The influence of severe obesity on non-invasive ventilation (NIV) strategies and responses in patients with acute hypercapnic respiratory failure attacks in the ICU

Minerva Anestesiol. 2011 Jan;77(1):17-25.


Background: Obesity rates are increasing in the general population and are also prevalent in intensive care units (ICUs). Patients are sometimes admitted to ICUs for hypercapnic respiratory failure or cor pulmonale, but more often, they are admitted for pneumonia, excessive daytime sleepiness, heart failure, chronic obstructive pulmonary disease (COPD), asthma attacks or pulmonary embolism, and hypercapnic respiratory failure is coincidentally noticed during this period. The optimal noninvasive mechanical ventilation strategy is often not used during ICU treatment. The aim of this study was to assess the differences between non-invasive ventilation (NIV) strategies and the outcomes of obese and non-obese patients with acute hypercapnic respiratory failure.

Methods: In this retrospective cohort study, 73 patients who were ventilated with a face mask were studied. Patients were divided into two groups: obese (BMI>35 kg/m2) and non-obese (BMI<35 kg/m2), and the differences between these two groups in necessary pressure, volume, mode, ventilator and time to reduce PaCO2 <50 mmHg were investigated.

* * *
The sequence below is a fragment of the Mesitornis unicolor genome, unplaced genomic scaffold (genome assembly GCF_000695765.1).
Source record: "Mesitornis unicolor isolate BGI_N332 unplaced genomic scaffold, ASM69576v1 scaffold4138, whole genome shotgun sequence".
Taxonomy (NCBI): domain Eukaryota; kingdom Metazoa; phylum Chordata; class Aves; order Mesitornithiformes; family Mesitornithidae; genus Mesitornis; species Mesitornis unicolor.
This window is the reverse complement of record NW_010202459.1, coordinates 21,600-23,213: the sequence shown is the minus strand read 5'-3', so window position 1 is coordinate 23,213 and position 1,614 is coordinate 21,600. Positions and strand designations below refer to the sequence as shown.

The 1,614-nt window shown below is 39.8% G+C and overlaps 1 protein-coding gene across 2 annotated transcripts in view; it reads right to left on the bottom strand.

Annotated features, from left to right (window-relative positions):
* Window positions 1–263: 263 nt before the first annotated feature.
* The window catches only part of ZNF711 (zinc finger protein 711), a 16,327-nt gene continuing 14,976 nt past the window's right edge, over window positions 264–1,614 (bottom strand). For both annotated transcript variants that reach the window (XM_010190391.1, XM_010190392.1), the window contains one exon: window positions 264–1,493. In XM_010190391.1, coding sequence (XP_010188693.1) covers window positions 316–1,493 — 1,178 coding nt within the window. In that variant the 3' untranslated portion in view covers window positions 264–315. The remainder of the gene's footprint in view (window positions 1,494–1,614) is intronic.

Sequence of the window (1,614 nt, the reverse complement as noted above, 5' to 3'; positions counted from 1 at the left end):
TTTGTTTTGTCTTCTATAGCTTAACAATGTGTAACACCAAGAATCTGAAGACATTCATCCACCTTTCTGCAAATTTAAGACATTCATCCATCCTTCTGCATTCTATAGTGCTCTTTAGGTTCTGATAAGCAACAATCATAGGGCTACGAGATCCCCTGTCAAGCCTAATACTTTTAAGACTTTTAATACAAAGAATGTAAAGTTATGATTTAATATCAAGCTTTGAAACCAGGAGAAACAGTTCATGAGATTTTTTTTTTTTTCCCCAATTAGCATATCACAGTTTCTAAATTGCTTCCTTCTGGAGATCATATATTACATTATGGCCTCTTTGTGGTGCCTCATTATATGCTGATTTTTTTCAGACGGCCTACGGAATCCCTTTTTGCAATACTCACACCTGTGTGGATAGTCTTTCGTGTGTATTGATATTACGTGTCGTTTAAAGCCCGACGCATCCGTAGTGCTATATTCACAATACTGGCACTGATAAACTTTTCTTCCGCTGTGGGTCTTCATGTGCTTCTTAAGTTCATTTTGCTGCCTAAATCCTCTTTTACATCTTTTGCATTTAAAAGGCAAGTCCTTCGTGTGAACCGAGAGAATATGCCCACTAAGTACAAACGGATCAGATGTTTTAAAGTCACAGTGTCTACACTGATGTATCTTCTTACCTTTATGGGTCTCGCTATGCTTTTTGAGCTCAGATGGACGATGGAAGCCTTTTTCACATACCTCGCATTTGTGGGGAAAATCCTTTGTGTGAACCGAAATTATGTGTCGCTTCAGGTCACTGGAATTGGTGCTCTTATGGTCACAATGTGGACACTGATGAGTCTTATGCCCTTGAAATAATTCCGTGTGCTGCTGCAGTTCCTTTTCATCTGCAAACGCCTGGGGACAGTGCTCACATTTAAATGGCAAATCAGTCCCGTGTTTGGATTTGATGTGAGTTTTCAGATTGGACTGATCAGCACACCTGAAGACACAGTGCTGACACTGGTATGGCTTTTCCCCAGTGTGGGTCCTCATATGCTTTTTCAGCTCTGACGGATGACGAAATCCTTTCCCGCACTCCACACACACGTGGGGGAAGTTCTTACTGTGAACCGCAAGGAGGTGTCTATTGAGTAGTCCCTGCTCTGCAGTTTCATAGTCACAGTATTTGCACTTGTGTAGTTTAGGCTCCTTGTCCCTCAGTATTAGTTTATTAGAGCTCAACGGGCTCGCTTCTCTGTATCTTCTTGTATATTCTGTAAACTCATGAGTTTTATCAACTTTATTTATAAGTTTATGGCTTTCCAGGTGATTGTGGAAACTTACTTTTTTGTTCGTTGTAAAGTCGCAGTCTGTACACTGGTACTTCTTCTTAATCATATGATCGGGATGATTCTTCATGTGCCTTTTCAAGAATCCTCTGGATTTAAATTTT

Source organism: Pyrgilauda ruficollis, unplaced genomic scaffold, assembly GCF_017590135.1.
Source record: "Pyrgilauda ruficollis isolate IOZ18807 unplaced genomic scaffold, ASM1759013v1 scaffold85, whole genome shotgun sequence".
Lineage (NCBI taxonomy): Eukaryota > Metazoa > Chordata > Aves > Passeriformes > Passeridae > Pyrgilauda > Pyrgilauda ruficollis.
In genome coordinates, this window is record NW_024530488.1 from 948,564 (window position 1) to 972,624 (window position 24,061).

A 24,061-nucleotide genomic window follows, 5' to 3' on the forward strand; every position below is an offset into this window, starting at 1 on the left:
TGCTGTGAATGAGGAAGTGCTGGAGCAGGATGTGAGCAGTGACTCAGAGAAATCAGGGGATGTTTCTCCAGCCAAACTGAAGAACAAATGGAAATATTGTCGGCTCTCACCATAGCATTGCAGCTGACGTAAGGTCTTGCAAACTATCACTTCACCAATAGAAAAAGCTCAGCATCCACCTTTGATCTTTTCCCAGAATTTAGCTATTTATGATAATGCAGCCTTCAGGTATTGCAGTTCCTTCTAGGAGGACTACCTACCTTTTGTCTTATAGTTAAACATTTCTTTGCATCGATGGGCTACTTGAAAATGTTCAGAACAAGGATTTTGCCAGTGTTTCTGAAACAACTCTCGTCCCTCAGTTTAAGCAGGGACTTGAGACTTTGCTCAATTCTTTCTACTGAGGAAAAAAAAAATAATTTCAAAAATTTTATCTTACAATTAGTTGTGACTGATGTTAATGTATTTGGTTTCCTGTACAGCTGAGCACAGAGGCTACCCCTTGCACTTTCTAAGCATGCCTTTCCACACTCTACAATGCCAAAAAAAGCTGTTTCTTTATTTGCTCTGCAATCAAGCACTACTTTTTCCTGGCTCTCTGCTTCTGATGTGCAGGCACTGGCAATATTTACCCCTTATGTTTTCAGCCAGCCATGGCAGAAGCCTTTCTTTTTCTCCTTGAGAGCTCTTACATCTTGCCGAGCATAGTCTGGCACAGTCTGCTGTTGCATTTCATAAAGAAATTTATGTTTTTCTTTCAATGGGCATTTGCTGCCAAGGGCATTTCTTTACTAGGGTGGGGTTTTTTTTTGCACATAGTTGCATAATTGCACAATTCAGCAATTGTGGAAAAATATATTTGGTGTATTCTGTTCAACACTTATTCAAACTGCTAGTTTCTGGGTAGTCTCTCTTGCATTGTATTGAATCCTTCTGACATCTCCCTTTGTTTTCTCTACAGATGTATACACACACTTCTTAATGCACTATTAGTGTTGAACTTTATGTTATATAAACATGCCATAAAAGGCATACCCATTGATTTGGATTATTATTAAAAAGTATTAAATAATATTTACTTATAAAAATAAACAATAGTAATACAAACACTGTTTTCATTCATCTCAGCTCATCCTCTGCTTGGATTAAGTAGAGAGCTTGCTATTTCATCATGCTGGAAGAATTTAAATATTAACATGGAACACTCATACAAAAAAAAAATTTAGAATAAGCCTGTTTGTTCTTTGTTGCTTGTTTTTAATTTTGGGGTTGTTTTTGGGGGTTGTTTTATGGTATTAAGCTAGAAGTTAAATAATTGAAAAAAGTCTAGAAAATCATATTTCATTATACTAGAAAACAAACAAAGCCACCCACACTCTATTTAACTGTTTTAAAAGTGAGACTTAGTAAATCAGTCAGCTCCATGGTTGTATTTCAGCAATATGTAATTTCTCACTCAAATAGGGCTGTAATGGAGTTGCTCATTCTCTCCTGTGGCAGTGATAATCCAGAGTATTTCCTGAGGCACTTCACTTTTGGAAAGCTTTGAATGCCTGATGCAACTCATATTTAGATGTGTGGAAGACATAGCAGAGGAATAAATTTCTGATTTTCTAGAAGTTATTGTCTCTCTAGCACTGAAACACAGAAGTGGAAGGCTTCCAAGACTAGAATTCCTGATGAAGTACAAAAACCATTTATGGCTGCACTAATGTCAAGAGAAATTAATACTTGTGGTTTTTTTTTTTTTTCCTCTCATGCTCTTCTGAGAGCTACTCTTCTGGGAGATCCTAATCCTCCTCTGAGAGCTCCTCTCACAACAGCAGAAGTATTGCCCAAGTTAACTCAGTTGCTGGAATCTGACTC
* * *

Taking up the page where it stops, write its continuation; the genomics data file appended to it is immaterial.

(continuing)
Results: The mean age of the patients was 66 ± 14 years, and the mean admission APACHE II score was 18 ± 4. Forty-one (56%) of the patients were female. For the obese patients, the reason for ICU admission was more frequently pulmonary edema and less frequently pulmonary infections, which was significantly different (P=0.003 and 0.043, respectively) than the rates for the non-obese patients. While there was no significant difference across the groups between the ventilators, modes and inspiratory pressure levels, obese patients required higher end-expiratory pressure levels and more time to reduce their PaCO2 levels below 50 mmHg than non-obese patients. The lengths of NIV and ICU stay and intubation and the mortality rates were similar in both groups.

Conclusion: These results suggest that improvement in hypercapnia in obese patients may require higher PEEP levels and longer times than that of non-obese patients during acute hypercapnic respiratory failure attack.

Publication types

  • Comparative Study

MeSH terms

  • Aged
  • Body Mass Index
  • Carbon Dioxide / blood
  • Choice Behavior
  • Cohort Studies
  • Critical Care / methods*
  • Female
  • Humans
  • Hypercapnia / blood
  • Hypercapnia / etiology
  • Hypercapnia / therapy*
  • Intensive Care Units
  • Male
  • Middle Aged
  • Neuromuscular Diseases / complications
  • Obesity Hypoventilation Syndrome / complications
  • Obesity Hypoventilation Syndrome / therapy*
  • Oxygen / blood
  • Partial Pressure
  • Positive-Pressure Respiration* / instrumentation
  • Positive-Pressure Respiration* / methods
  • Pressure
  • Pulmonary Disease, Chronic Obstructive / complications
  • Pulmonary Disease, Chronic Obstructive / therapy
  • Respiratory Insufficiency / etiology
  • Respiratory Insufficiency / therapy
  • Retrospective Studies
  • Sleep Apnea, Obstructive / complications
  • Time Factors


  • Carbon Dioxide
  • Oxygen